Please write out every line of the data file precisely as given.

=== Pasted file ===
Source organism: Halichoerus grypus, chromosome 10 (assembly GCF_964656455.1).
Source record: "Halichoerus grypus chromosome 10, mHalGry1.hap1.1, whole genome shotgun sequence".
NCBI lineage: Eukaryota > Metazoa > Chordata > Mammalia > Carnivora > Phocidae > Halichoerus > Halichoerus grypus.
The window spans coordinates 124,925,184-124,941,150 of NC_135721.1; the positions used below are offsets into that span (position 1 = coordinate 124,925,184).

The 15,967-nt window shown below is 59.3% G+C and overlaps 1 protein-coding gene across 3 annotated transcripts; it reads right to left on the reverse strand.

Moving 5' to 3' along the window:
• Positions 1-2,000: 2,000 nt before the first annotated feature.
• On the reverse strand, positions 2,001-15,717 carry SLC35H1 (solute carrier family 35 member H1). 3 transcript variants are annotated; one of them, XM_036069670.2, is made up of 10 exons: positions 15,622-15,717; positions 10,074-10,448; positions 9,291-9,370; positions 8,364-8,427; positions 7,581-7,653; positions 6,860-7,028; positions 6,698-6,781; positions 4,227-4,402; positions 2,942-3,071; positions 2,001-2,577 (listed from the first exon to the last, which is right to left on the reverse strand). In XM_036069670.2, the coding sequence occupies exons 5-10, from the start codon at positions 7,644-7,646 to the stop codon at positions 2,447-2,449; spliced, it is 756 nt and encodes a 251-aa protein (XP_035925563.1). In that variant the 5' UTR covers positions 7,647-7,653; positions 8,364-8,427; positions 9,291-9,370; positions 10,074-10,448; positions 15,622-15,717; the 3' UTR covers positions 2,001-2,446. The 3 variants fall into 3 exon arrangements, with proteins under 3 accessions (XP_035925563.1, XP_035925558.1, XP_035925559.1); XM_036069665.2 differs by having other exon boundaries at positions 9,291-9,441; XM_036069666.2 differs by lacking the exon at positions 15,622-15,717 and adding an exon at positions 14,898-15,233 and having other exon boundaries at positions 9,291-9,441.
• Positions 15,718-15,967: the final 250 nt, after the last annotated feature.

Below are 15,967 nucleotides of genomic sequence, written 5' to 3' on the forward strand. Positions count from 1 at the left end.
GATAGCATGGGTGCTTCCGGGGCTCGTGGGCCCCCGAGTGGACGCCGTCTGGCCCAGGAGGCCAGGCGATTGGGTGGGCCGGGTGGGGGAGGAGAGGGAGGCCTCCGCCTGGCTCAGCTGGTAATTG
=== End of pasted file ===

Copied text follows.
Source organism: Halichoerus grypus, chromosome 10 (assembly GCF_964656455.1).
Source record: "Halichoerus grypus chromosome 10, mHalGry1.hap1.1, whole genome shotgun sequence".
NCBI lineage: Eukaryota > Metazoa > Chordata > Mammalia > Carnivora > Phocidae > Halichoerus > Halichoerus grypus.
The window spans coordinates 124,925,184-124,941,150 of NC_135721.1; the positions used below are offsets into that span (position 1 = coordinate 124,925,184).

The 15,967-nt window shown below is 59.3% G+C and overlaps 1 protein-coding gene across 3 annotated transcripts; it reads right to left on the reverse strand.

Moving 5' to 3' along the window:
• Positions 1-2,000: 2,000 nt before the first annotated feature.
• On the reverse strand, positions 2,001-15,717 carry SLC35H1 (solute carrier family 35 member H1). 3 transcript variants are annotated; one of them, XM_036069670.2, is made up of 10 exons: positions 15,622-15,717; positions 10,074-10,448; positions 9,291-9,370; positions 8,364-8,427; positions 7,581-7,653; positions 6,860-7,028; positions 6,698-6,781; positions 4,227-4,402; positions 2,942-3,071; positions 2,001-2,577 (listed from the first exon to the last, which is right to left on the reverse strand). In XM_036069670.2, the coding sequence occupies exons 5-10, from the start codon at positions 7,644-7,646 to the stop codon at positions 2,447-2,449; spliced, it is 756 nt and encodes a 251-aa protein (XP_035925563.1). In that variant the 5' UTR covers positions 7,647-7,653; positions 8,364-8,427; positions 9,291-9,370; positions 10,074-10,448; positions 15,622-15,717; the 3' UTR covers positions 2,001-2,446. The 3 variants fall into 3 exon arrangements, with proteins under 3 accessions (XP_035925563.1, XP_035925558.1, XP_035925559.1); XM_036069665.2 differs by having other exon boundaries at positions 9,291-9,441; XM_036069666.2 differs by lacking the exon at positions 15,622-15,717 and adding an exon at positions 14,898-15,233 and having other exon boundaries at positions 9,291-9,441.
• Positions 15,718-15,967: the final 250 nt, after the last annotated feature.

Below are 15,967 nucleotides of genomic sequence, written 5' to 3' on the forward strand. Positions count from 1 at the left end.
GATAGCATGGGTGCTTCCGGGGCTCGTGGGCCCCCGAGTGGACGCCGTCTGGCCCAGGAGGCCAGGCGATTGGGTGGGCCGGGTGGGGGAGGAGAGGGAGGCCTCCGCCTGGCTCAGCTGGTAATTG